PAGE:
With Irene drawing near, it seems appropriate to riff about hurricanes – and their place in sports history. Three hurricanes that come immediately to mind:
● Oct. 6, 1946 – There’s no reason for anybody to remember this, but the San Francisco 49ers were supposed to meet the Miami Seahawks on this day in Miami’s first-ever pro football game. (The teams belonged to the All-America Conference, which sprang up after World War II and partially merged into the NFL in 1950.)
Anyway, a hurricane came roaring out of the Gulf of Mexico and wreaked havoc in western Cuba, causing the game to be postponed for two days. “While we were waiting for it to be played,” one of the 49ers once told me, “we filled sandbags [to try to prevent flooding].”
When the clubs finally did kick off – on what newspapers described as “soggy, slippery turf,” the Niners hammered the Seahawks, 34-7. They then hopped on a plane and flew directly to Los Angeles, where they had another game four days later. The ’Hawks had it even worse. They had a game in Buffalo three days later. Such was life in pro football back then.
FYI: The Miami franchise dropped out of the league after one season and was replaced by the Baltimore Colts (the original Colts franchise, not the one that was founded in 1953 and is now in Indianapolis). The Seahawks didn’t have much talent, but they did have Dub Jones, who in ’51 would tie the NFL record by scoring six touchdowns in a game for the Browns. Dub was also the father of Bert Jones, the Colts’ glamour-boy quarterback in the ’70s.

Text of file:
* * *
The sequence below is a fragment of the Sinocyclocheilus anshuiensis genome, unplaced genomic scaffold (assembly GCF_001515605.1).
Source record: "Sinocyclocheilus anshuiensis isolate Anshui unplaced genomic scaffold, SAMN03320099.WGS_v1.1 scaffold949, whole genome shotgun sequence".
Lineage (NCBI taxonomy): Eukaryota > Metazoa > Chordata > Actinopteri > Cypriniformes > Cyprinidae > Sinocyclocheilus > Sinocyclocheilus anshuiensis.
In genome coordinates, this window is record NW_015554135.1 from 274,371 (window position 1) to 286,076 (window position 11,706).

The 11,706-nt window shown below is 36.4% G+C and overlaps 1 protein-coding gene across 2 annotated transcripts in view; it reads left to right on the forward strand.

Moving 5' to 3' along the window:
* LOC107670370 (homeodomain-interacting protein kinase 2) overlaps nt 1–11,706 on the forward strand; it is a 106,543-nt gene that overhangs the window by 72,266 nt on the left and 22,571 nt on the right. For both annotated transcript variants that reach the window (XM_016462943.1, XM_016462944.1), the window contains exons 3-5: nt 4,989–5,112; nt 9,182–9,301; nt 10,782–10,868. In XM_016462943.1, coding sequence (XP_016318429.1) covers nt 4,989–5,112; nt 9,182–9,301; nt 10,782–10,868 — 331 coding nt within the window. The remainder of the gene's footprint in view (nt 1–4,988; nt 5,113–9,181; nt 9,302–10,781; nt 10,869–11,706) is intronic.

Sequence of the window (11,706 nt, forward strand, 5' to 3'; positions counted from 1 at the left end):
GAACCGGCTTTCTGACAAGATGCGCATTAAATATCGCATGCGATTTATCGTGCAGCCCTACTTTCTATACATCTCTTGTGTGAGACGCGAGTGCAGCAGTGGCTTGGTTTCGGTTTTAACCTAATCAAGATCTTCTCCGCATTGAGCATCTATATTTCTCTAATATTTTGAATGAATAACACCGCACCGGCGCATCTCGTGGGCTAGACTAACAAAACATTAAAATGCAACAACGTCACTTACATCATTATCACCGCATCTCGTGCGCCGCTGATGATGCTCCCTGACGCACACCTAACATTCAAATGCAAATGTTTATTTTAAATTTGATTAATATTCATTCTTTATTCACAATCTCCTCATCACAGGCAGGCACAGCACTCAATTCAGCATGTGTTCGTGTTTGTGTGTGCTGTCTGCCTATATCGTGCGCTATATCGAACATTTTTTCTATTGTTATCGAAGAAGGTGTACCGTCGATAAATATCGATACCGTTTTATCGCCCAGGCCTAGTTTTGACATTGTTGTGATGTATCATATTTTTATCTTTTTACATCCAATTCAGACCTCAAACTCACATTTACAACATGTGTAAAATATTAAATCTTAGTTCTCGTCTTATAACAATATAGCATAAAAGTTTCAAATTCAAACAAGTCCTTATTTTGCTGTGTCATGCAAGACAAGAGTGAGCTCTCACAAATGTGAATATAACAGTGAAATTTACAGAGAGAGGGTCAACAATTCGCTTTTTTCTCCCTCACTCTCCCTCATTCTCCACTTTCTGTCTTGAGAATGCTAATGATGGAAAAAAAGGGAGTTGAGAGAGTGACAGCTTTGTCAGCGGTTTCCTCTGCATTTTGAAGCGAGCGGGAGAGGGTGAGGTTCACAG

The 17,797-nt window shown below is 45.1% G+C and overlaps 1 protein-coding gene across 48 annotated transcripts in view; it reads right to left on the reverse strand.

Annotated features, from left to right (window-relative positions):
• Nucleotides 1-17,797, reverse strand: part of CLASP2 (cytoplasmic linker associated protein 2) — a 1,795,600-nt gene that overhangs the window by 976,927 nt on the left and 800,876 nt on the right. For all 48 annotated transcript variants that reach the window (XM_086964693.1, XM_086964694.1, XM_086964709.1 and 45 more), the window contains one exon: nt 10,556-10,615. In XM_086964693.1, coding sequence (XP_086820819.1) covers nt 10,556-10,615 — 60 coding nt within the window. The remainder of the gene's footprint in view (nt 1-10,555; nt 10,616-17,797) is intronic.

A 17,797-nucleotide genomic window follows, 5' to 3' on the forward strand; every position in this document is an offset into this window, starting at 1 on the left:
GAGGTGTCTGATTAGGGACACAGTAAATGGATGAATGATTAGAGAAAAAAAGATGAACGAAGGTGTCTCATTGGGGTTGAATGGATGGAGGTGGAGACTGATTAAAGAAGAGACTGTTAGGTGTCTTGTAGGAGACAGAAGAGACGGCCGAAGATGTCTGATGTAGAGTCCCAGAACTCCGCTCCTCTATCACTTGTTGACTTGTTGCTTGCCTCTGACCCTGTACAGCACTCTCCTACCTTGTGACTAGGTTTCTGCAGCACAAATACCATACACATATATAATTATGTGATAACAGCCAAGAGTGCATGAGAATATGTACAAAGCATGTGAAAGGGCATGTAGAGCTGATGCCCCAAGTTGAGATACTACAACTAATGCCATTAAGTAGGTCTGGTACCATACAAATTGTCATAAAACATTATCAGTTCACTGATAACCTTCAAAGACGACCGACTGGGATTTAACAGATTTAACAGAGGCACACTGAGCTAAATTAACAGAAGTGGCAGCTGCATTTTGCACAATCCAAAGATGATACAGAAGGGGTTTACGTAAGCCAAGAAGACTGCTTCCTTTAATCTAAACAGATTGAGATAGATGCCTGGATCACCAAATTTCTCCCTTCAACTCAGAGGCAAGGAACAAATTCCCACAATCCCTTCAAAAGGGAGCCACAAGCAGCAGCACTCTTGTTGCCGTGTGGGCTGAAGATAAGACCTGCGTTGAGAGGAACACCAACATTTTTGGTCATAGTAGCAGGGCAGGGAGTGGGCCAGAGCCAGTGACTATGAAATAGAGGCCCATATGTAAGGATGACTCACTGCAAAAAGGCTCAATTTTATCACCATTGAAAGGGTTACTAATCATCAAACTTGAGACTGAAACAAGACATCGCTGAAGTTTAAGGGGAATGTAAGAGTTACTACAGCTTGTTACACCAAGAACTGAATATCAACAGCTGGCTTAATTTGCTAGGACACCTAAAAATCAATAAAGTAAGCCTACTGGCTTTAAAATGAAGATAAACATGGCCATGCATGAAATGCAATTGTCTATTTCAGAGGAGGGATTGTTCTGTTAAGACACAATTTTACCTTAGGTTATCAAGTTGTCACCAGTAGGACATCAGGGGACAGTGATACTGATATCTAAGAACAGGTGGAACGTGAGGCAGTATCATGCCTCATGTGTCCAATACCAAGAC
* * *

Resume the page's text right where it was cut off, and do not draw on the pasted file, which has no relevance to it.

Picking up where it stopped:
● Bob “Hurricane” Hazle – A right fielder in the Milwaukee Braves farm system, Hazle was promoted to the majors in late July 1957 and helped the Braves win the National League pennant (and subsequent World Series over the Yankees). In 41 games, he batted .403, slugged .649 and, despite limited playing time, even managed to finish fourth in the Rookie of the Year voting.
Hazle hit the big leagues with such force that he was nicknamed “Hurricane” Hazle – after the Hurricane Hazel that had so devastated his native South Carolina in 1954. Alas, like the real hurricane, Bob’s ’57 performance turned out to be a freak of nature. He never came close to matching it and was out of baseball two years later.
● Rubin “Hurricane” Carter – Carter is one of the most celebrated non-champions in the annals of boxing. Perhaps you saw the 1999 Denzel Washington movie, “Hurricane.” That pretty well lays out Carter’s story (while taking some liberties with his ring career).
Dubbed “Hurricane” because of his ferocious punching style, Carter once fought for the middleweight title. But he was later convicted – wrongfully, it turned out – of taking part in a triple homicide in 1966, and he spent 18 years in prison before the decision was overturned. Bob Dylan even took up his cause, composing a song about him (“Hurricane”) and organizing benefit concerts to raise money for his appeals.
Strange but true: One of the three murder victims was named Hazel – Hazel Tanis.
● Honorable mention: The Miami Hurricanes, the Carolina Hurricanes and the Tulsa Golden Hurricane.